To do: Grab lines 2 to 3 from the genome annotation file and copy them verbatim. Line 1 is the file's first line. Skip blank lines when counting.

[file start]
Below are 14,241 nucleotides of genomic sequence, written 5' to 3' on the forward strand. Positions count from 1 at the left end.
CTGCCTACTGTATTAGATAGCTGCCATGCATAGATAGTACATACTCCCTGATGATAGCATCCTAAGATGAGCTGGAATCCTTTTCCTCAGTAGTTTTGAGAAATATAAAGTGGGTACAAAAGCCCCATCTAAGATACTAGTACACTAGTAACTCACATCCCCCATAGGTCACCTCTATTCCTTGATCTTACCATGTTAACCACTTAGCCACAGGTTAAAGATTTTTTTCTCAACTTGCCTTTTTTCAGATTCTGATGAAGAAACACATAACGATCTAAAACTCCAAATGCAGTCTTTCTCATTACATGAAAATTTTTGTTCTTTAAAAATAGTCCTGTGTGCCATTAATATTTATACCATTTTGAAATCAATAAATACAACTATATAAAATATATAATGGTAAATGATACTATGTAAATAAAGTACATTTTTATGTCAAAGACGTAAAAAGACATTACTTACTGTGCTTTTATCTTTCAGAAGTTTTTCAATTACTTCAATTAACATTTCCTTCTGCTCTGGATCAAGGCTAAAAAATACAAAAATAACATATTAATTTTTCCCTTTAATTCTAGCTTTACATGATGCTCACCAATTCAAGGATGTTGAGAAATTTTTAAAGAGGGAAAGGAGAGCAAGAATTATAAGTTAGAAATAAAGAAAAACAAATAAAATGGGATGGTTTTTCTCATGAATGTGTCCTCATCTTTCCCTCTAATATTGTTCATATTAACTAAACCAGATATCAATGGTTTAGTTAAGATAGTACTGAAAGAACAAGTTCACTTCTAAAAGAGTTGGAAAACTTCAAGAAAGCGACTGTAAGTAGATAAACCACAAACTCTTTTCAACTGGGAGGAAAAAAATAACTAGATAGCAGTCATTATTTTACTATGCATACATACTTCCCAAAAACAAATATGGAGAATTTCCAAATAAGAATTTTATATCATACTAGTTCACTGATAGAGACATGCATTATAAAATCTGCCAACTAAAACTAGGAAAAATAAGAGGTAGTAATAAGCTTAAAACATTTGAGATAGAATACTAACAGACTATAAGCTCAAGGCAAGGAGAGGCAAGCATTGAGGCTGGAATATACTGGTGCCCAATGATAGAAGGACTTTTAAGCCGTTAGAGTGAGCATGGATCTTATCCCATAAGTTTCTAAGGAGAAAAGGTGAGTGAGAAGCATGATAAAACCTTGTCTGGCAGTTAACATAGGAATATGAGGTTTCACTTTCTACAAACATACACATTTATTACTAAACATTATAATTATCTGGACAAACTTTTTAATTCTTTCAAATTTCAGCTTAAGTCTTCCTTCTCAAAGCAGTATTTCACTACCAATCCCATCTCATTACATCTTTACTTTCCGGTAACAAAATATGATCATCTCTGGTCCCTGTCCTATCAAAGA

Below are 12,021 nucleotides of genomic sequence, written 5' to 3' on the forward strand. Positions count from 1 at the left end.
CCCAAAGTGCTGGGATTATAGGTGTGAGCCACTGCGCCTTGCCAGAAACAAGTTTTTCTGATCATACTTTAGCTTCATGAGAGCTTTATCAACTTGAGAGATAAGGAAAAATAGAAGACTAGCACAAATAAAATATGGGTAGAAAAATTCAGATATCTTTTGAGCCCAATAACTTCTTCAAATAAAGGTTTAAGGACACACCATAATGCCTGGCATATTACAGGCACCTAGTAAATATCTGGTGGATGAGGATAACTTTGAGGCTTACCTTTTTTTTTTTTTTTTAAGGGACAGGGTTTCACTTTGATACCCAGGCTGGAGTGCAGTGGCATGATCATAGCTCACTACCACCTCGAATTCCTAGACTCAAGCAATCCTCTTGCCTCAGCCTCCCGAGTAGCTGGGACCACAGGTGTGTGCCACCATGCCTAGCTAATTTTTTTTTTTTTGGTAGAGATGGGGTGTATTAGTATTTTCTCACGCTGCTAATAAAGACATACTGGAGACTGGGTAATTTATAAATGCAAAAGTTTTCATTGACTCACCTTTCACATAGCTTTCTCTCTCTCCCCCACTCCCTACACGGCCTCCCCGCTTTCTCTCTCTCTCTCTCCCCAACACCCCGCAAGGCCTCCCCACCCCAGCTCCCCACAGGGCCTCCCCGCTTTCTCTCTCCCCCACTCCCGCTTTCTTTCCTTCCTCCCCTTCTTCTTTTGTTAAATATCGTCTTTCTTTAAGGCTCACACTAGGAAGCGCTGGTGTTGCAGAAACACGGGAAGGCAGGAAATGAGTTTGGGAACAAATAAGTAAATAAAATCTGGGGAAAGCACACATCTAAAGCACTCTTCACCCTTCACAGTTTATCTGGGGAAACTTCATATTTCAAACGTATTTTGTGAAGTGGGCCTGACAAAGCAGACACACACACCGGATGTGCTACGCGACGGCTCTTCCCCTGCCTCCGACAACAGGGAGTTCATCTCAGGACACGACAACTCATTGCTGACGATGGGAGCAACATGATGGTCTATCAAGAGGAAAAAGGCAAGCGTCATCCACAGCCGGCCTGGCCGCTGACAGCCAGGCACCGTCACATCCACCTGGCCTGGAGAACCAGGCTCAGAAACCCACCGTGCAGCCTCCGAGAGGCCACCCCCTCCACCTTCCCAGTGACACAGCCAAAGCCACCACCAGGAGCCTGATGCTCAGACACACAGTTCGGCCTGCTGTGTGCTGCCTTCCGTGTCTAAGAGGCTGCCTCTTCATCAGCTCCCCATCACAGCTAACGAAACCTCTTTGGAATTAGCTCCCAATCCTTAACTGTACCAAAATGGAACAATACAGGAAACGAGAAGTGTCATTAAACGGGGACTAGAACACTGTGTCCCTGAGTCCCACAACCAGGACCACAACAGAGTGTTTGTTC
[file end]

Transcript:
CTGCCTACTGTATTAGATAGCTGCCATGCATAGATAGTACATACTCCCTGATGATAGCATCCTAAGATGAGCTGGAATCCTTTTCCTCAGTAGTTTTGAGAAATATAAAGTGGGTACAAAAGCCCCATCTAAGATACTAGTACACTAGTAACTCACATCCCCCATAGGTCACCTCTATTCCTTGATCTTACCATGTTAACCACTTAGCCACAGGTTAAAGATTTTTTTCTCAACTTGCCTTTTTTCAGATTCTGATGAAGAAACACATAACGATCTAAAACTCCAAATGCAGTCTTTCTCATTACATGAAAATTTTTGTTCTTTAAAAATAGTCCTGTGTGCCATTAATATTTATACCATTTTGAAATCAATAAATACAACTATATAAAATATATAATGGTAAATGATACTATGTAAATAAAGTACATTTTTATGTCAAAGACGTAAAAAGACATTACTTACTGTGCTTTTATCTTTCAGAAGTTTTTCAATTACTTCAATTAACATTTCCTTCTGCTCTGGATCAAGGCTAAAAAATACAAAAATAACATATTAATTTTTCCCTTTAATTCTAGCTTTACATGATGCTCACCAATTCAAGGATGTTGAGAAATTTTTAAAGAGGGAAAGGAGAGCAAGAATTATAAGTTAGAAATAAAGAAAAACAAATAAAATGGGATGGTTTTTCTCATGAATGTGTCCTCATCTTTCCCTCTAATATTGTTCATATTAACTAAACCAGATATCAATGGTTTAGTTAAGATAGTACTGAAAGAACAAGTTCACTTCTAAAAGAGTTGGAAAACTTCAAGAAAGCGACTGTAAGTAGATAAACCACAAACTCTTTTCAACTGGGAGGAAAAAAATAACTAGATAGCAGTCATTATTTTACTATGCATACATACTTCCCAAAAACAAATATGGAGAATTTCCAAATAAGAATTTTATATCATACTAGTTCACTGATAGAGACATGCATTATAAAATCTGCCAACTAAAACTAGGAAAAATAAGAGGTAGTAATAAGCTTAAAACATTTGAGATAGAATACTAACAGACTATAAGCTCAAGGCAAGGAGAGGCAAGCATTGAGGCTGGAATATACTGGTGCCCAATGATAGAAGGACTTTTAAGCCGTTAGAGTGAGCATGGATCTTATCCCATAAGTTTCTAAGGAGAAAAGGTGAGTGAGAAGCATGATAAAACCTTGTCTGGCAGTTAACATAGGAATATGAGGTTTCACTTTCTACAAACATACACATTTATTACTAAACATTATAATTATCTGGACAAACTTTTTAATTCTTTCAAATTTCAGCTTAAGTCTTCCTTCTCAAAGCAGTATTTCACTACCAATCCCATCTCATTACATCTTTACTTTCCGGTAACAAAATATGATCATCTCTGGTCCCTGTCCTATCAAAGA

Below are 12,021 nucleotides of genomic sequence, written 5' to 3' on the forward strand. Positions count from 1 at the left end.